CHALLENGING TIMES: ENGLISH LANGUAGE LEARNING IN THE OIL & GAS INDUSTRY

With business today being truly international, the mantra ‘sell global, deliver local’ resonates heavily within many industries.  Yet this philosophy can only work if everyone is speaking a common language and fully understands the organisational strategy, business objectives, and team or individual preferences.

Most Westernised economies ‘trade’ in English, and throughout the O& G industry, English is certainly the mother tongue.  At a glance, this all seems relatively simple landscape, yet a peep below the surface reveals that the world of ELL within the industry is  fraught with challenges, and often slows down large scale project deployment immensely, which adds large indirect costs to the bottom line.

 

shutterstock_790899 Why is ELL important in the Oil & Gas industry?

Colleagues within O & G, and C, organisations undertake some of the most dangerous work possible, where even small mistakes may lead to catastrophic and fatal outcomes on human lives and local environments.  The widely reported 2010 BP oil spill in the Gulf of Mexico is testament to the consequences of devastating environmental impact, unwavering global media attention,  political involvement and eventual legal measures.  It is therefore unsurprising that the O & G and construction  industries are hugely focused on training and competence, safety, and safety compliance on all front line activities.

It is obvious that any front line activity, from live drilling or project management meetings, require colleagues to communicate effectively and verbally understand one anothers instructions, intent, and informal remarks. Yet it is remarkable that many employers within O & G lack a formal or strategic approach to language learning.

So why is this the case?

There are several challenges present within the industries that not only need to be met, but overcome successfully.  These appear to be blocking strategic ELL awareness, thinking, and planning within O & G organisations.

4 Key Challenges for ELLshutterstock_138821324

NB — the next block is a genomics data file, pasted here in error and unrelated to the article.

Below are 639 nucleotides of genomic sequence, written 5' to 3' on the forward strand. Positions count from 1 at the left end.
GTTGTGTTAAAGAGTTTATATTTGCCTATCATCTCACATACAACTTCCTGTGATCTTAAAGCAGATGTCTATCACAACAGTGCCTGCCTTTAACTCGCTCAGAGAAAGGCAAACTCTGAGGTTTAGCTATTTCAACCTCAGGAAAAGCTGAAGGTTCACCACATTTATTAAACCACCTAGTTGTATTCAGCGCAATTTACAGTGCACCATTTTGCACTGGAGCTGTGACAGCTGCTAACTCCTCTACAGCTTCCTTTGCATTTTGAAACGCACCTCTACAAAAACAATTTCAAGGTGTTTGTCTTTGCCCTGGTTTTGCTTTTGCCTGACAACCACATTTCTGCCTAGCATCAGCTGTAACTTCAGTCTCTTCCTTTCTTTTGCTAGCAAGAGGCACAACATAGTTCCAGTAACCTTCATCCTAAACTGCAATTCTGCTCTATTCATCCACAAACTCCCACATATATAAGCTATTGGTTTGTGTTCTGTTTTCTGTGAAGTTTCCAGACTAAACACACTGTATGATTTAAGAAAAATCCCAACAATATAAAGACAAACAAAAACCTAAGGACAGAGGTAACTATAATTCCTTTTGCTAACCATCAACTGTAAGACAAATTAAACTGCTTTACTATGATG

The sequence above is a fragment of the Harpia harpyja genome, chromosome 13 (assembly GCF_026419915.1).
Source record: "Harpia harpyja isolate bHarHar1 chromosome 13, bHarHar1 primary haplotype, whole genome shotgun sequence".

Challenge no. 1:               Risk, Risk, Risk:

Many developing countries that  O & G organisations ‘visit’ to deliver work have poor educational infrastructures.  Projects are totally dependent on front line activities engaging well with ancillary services – for example, drivers or caterers.  Meeting educational issues within different geographies requires extensive political support, and is a much wider societal challenge, not something easily ‘solved’ within a few business meetings!

Challenge no. 2:               Paradoxical Cultural Values:

Western economies, and their business organisations, expect to speak English wherever they travel and cherish profitable global contracts, yet they don’t encourage or prioritise language learning within their training strategy and budgets.  This challenges leaves those on the ground with limited language capacity in what can be critical situations.

Challenge no. 3:               Technical Challenges:

Delivering effective ELL on a large scale requires shared technical facilities, both within, and between organisations, within the O & G industry.  Whilst technical advances are being continually progressed and developed, it will be sometime before there is one technical platform on which everyone can work from.

Challenge no. 4:               Inactive Disengagement:

Even in organisations where language learning is available, many individuals struggle to learn and become fluent.  Urgent day to day tasks can easily overrule and language learners can quickly become inactive, and quickly disengaged.  In the long term, it is challenging for employers to keep language learning inspiring and keep individual colleagues motivated.

Overcoming these challenges will take focussed ongoing work and a ‘joined-up’ approach from employers, governments, and other educational stakeholders, and we are unlikely to see full change within the next decade.

In the meantime, the O & G and C industries will soldier on supplying us with buildings and energy to power our working and personal lives.

So… lets keep working together and aiming to speak the same language.



Amanda Rosewarne is founder of the Professional Development Consortium, home to the CPD Standards Office and the CPD Research Project, and a community of several hundred training organisations, employers and coaches. With a background in occupational psychology, Amanda is an expert in Continuing Professional Development (CPD), and general professional development, within global organisations. Within her role as a Visiting Fellow at Kingston University Business School, she works with MA and MSc students, and researching academic areas of interest. Over the past five years, Amanda has had a strong working relationship with Rosetta Stone, and is an avid supporter of their activities in raising awareness of the importance of language learning.

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